Wednesday, October 15, 2014

Our $12 DIY "Hillbilly Cider Press"

 

There are few things that scream "Fall!" to me like apple cider. I love the stuff! But is it just me, or is cider expensive? I've seen it as low as $4 a gallon on sale in stores, but at farm markets (where I prefer to buy it), it's as high as $6-8!

Enter my Hubby's frugal mind. When we really love something and it's on the more expensive side, he likes to find a way to do it ourselves. Off to YouTube he went to find a simple homemade press. And sure enough, he found one here:


Now, our press isn't nearly as pretty. Hubby used this one as a model, but did some things differently.
 He fashioned it out of some old scrap wood and fence posts that a contractor friend gave us, and he only drilled some 2x6's on top instead of the fancy overlapped wood. We had some old matching cookie sheets we weren't using, so Hubby drilled holes in the corner of one, and we used the other one to press down.  The only money he had to spend was on some $10 bolts, so it was really inexpensive to make.

Making the Cider:


Once we had our frame made, I gathered the other materials we needed.
  • two old cookie sheets
  • 1 yard muslin, cut in half
  • small bowl or two
  • wire mesh strainer
  • apple pulp (I made this by chopping the apples finely in our food processor)
  • jug and funnel for the finished cider.
Then we just followed the basic method above. Here's a video of the cider-making in action.
video

I know, I have a fabulous video presence... please ignore all the "umms" in there!

Once we pressed the cider, I heated it on the stove to about 180 degrees Fahrenheit to pasteurize it, canned some, and refrigerated the rest.  Oh, and I washed A LOT of dishes (food processor pieces, bowls, cookie sheets, etc.).



What We Learned:


There was definitely a learning curve when it came to make our first batch of cider. By the second and third time, we had a pretty good system going. Here are a few tips we picked up along the way:


It's a two-person job: When loading the press, one person needs to hold the sides of the fabric up while the other person piles on the apple pulp. Otherwise, you might have an apple spill.

The amount of apple pulp: The first time, we didn't use enough pulp per pressing and it took forever. The next time, we really filled our fabric and it went much faster.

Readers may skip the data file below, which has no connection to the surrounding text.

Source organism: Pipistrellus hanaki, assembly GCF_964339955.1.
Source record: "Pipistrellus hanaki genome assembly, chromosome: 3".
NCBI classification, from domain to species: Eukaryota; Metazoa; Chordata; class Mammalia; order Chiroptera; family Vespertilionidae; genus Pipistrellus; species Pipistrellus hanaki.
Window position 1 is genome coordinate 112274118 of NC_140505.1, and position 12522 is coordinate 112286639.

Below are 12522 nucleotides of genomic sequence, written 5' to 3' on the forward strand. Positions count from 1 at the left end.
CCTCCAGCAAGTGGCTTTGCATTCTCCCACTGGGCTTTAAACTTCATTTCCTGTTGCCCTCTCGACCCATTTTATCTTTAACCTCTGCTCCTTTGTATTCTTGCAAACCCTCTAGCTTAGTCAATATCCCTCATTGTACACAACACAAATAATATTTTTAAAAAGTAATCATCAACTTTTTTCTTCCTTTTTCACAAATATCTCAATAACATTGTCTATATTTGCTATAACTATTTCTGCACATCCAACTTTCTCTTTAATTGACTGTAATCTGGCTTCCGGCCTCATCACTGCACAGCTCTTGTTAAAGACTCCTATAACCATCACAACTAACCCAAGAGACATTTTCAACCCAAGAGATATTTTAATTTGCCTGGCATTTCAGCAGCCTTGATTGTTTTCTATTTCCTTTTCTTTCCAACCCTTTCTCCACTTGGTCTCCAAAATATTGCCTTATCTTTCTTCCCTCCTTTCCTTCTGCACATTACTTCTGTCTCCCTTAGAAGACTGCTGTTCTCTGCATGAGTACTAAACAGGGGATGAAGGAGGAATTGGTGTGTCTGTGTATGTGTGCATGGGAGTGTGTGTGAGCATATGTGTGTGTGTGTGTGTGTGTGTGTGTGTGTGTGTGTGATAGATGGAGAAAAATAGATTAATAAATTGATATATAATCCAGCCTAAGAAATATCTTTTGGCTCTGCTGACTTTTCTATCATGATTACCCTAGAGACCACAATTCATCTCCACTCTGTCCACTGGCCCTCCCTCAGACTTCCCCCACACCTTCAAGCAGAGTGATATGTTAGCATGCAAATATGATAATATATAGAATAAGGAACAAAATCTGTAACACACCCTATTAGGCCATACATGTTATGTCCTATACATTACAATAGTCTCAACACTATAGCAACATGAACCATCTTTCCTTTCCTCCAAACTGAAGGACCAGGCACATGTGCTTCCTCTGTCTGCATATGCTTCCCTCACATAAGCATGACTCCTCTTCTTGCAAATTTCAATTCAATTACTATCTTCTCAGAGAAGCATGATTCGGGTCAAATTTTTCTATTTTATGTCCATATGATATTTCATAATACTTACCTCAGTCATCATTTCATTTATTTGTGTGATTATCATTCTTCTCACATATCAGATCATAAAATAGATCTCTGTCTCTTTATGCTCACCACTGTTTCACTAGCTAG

The way you lay the pulp in the fabric: You need plenty of clearance on the sides of the fabric or all that beautiful, sweet nectar will dribble over the sides of the cookie sheet instead of down to the corner where the hole is. Since we didn't have a nice frame like in the video above, we made a big pile of pulp in the center of the fabric and then pressed it into a fairly uniform shape using a spoon. Then, together we wrapped the fabric into a neat little package.

Do some measurements first: Hubby literally made the press the afternoon after he saw the YouTube video, and while he did draw out some plans before he started, he didn't take into account the size of the cookie sheets or the jack. Therefore, our press was larger than it needed to be. That turned out to be okay, because we just compensated by adding extra wood on top of the press to make the jack reach the top. However, if we were to make it again, we would have made it shorter and more narrow.
We also would probably make the top stronger to better hold up to the pressure of the car jack. And we would make the bottom a bit taller so we didn't have to put the whole thing on a table in order for the bowl to fit underneath and catch the cider. 

The Cost: 

  • fence posts and scrap lumber - $0, already owned
  • two cookie sheets - $0, already owned
  • 1 yard muslin, cut in half - $2 
  • 2 half-inch bolts - approx $10
Grand total: $12 

Was it worth it? 


Well... yes and no.

The Work: Making cider the way we did definitely took some time and energy. Since we used neglected apples from a neighbor's tree (with their permission, of course), I spent a lot of time cutting out bad spots (and a few worms too). If we were using good quality apples, the whole process would have gone much more quickly!

The Experience: Being the homesteading, do-it-yourself people that we are, there was something incredibly satisfying about making the cider ourselves. And since I was able to can it for later, we'll be able to enjoy the fruit of our labor into the winter months. (Side note: It's more common to freeze extra cider, but since our freezer is pretty full as it is, we chose to can it in quart jars.)

The Cost: Since we used free apples and only spent $10 on supplies to make the press, our cider was very economical. If we were to purchase our own apples, it would depend on the cost per pound and how much cider it would yield. With the seconds we bought at a local orchard for $0.25 a pound, I think it would still be an economical option, especially since we can use the leftover scraps to make applesauce.

Bottom Line: If you like the experience of making something yourself and you don't mind the extra work, this is a fun fall activity to try.



So, what do you think?


Is it worth it? Would you make your own cider using a "hillbilly" press?


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